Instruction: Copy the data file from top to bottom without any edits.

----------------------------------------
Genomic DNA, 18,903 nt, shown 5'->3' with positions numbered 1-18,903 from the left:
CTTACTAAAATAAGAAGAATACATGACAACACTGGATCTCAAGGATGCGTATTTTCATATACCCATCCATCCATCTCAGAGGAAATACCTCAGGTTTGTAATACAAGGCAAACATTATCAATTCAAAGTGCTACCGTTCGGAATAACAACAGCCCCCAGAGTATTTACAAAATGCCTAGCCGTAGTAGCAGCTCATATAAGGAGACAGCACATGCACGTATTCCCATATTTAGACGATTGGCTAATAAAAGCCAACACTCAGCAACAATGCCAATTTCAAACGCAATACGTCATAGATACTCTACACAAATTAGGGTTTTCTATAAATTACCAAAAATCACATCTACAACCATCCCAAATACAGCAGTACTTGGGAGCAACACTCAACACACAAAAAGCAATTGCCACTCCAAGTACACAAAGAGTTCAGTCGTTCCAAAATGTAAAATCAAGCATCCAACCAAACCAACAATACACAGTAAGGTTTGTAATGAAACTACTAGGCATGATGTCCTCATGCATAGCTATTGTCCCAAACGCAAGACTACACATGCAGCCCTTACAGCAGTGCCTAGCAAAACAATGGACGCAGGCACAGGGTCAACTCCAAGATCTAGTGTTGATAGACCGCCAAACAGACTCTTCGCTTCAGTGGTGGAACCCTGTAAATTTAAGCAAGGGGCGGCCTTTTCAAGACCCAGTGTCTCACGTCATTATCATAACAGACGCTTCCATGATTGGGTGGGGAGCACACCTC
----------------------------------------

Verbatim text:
Genomic DNA, 18,903 nt, shown 5'->3' with positions numbered 1-18,903 from the left:
CTTACTAAAATAAGAAGAATACATGACAACACTGGATCTCAAGGATGCGTATTTTCATATACCCATCCATCCATCTCAGAGGAAATACCTCAGGTTTGTAATACAAGGCAAACATTATCAATTCAAAGTGCTACCGTTCGGAATAACAACAGCCCCCAGAGTATTTACAAAATGCCTAGCCGTAGTAGCAGCTCATATAAGGAGACAGCACATGCACGTATTCCCATATTTAGACGATTGGCTAATAAAAGCCAACACTCAGCAACAATGCCAATTTCAAACGCAATACGTCATAGATACTCTACACAAATTAGGGTTTTCTATAAATTACCAAAAATCACATCTACAACCATCCCAAATACAGCAGTACTTGGGAGCAACACTCAACACACAAAAAGCAATTGCCACTCCAAGTACACAAAGAGTTCAGTCGTTCCAAAATGTAAAATCAAGCATCCAACCAAACCAACAATACACAGTAAGGTTTGTAATGAAACTACTAGGCATGATGTCCTCATGCATAGCTATTGTCCCAAACGCAAGACTACACATGCAGCCCTTACAGCAGTGCCTAGCAAAACAATGGACGCAGGCACAGGGTCAACTCCAAGATCTAGTGTTGATAGACCGCCAAACAGACTCTTCGCTTCAGTGGTGGAACCCTGTAAATTTAAGCAAGGGGCGGCCTTTTCAAGACCCAGTGTCTCACGTCATTATCATAACAGACGCTTCCATGATTGGGTGGGGAGCACACCTC